DUBLIN, Ireland -- Global finfish production outlooks given at the Global Aquaculture Alliance (GAA)'s annual Global Outlook for Aquaculture Leadership (GOAL) conference suggest both pangasius and tilapia are set to rise in the next two years.
Survey data presented by Ragnar Tveteras of the University of Stavanger -- collected from GAA members -- shows the rate of growth for tilapia has been, and will continue, to slow; pangasius though looks set for quicker growth than it has seen recently.goal 2017
Production growth in Bangladesh and India is expected to drive global pangasius volumes in 2018 and 2019. As the graph below shows, 2017 production of pangasius in key producer nations is expected to total 2.44 million metric tons.
Vietnam — which produces some 50% of global pangasius — is expected to remain flat in the next two years, at largely the same levels it has produced since 2015.
However, India is predicted to grow from 550,000t in 2017 to 625,000t in 2019, while Bangladesh could rise from 554,256t in 2017 to 749,746t in 2019.
If these predictions are correct, both countries will have seen significant growth since 2015: India at 56%, and Bangladesh 85%.
Indonesia, which has remained at 100,000t of production since 2015, is expected to increase to 125,000t in 2018 and 150,000t in 2019, according to survey respondents.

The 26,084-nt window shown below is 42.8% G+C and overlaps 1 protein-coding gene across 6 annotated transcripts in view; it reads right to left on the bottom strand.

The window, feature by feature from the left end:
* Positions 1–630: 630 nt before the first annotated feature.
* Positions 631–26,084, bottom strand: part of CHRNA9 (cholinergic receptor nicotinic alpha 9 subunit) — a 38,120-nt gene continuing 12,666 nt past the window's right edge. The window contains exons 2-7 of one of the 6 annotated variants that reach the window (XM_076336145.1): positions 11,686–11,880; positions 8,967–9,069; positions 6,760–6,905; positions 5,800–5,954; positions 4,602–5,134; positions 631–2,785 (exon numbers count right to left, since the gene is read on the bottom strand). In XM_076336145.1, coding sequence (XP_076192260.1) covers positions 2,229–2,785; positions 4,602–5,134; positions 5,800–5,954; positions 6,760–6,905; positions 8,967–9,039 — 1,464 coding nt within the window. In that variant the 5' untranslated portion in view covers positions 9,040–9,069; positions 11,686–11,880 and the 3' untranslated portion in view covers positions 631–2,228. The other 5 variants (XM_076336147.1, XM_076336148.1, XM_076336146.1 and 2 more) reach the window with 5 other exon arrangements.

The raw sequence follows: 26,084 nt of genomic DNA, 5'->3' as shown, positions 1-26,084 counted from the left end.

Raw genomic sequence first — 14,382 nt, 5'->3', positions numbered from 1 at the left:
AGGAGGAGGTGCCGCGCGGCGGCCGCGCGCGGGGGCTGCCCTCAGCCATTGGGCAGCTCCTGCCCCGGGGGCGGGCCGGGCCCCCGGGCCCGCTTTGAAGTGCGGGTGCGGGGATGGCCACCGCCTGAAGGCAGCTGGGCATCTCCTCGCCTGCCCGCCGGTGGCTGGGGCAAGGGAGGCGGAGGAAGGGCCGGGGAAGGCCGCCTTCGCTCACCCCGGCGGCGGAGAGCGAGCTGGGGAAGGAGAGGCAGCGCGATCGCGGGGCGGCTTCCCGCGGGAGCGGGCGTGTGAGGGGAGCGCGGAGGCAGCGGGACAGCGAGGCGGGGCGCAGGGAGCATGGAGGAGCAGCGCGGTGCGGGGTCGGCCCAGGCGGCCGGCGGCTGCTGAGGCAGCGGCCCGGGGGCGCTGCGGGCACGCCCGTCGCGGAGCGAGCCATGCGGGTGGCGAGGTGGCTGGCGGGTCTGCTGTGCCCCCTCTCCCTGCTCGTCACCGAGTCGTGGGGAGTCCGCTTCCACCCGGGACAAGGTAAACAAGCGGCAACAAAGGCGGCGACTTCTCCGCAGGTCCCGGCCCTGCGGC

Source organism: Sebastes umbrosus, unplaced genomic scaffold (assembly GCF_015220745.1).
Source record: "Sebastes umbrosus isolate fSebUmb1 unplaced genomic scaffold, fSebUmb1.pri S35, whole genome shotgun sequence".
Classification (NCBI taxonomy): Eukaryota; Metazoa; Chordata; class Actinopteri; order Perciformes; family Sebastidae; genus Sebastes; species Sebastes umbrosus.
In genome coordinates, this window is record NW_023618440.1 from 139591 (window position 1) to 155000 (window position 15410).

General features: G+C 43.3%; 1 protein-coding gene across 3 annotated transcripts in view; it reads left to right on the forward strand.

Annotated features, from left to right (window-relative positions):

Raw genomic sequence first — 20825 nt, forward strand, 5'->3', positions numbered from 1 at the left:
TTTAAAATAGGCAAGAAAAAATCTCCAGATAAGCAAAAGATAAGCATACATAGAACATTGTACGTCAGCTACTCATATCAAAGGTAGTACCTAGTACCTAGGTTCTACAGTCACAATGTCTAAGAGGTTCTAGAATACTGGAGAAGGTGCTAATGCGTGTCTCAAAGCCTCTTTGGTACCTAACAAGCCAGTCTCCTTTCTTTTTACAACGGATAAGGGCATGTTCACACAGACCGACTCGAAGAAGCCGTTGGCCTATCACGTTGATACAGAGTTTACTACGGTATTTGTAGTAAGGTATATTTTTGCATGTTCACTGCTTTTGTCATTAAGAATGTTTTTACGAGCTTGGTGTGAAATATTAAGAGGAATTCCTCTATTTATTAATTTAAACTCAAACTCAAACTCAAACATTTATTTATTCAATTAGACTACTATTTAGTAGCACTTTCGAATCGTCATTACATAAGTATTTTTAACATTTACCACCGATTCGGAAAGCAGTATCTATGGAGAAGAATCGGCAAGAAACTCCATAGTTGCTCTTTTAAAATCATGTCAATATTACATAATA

Tilapia demand no longer rising with supply
Between 2007 and 2014, US tilapia import prices for frozen fillets rose as did supply globally, showing the strength of demand for that product, noted Tveteras.
However, since 2014 prices have dipped sharply as production has continued to rise.
This picture of falling US demand for tilapia is one that US Foods category director Jennifer Wandler said she recognized. “In foodservice especially I think that’s noticeable, and at US Foods we’ve been working hard to try and halt that decline,” she said.
Methods include promoting four-star Best Aquaculture Practices certification and developing premium product lines, she said.
“We see it as pretty important to keep that relationship with tilapia, especially as we just don’t know what will happen with pangasius at the moment.” Pangasius shipped from Vietnam to the US faces a number of bumps in the road at present, from the currently-under-proposal hike in tariffs on imports, to the quest to gain equivalency for Vietnamese product to US Department of Agriculture standards.
In production terms, China is by far the largest producer. It's volumes are predicted to remain stable at around 1.7 million metric tons for 2017 and 2018, said Tveteras.
However, the next three largest producers are all looking to drive their production up.
Egypt anticipates a rise in output to almost 900,000t in 2017, and greater leaps again for 2018 and 2019.
Indonesia is expected to reach around 800,000t in 2017, with a slight increase from that for 2018 and a significant bump up in 2019.
And Bangladesh should surpass 400,000t in 2018, with another leap bringing it close to 450,000t in 2019, according to the graph.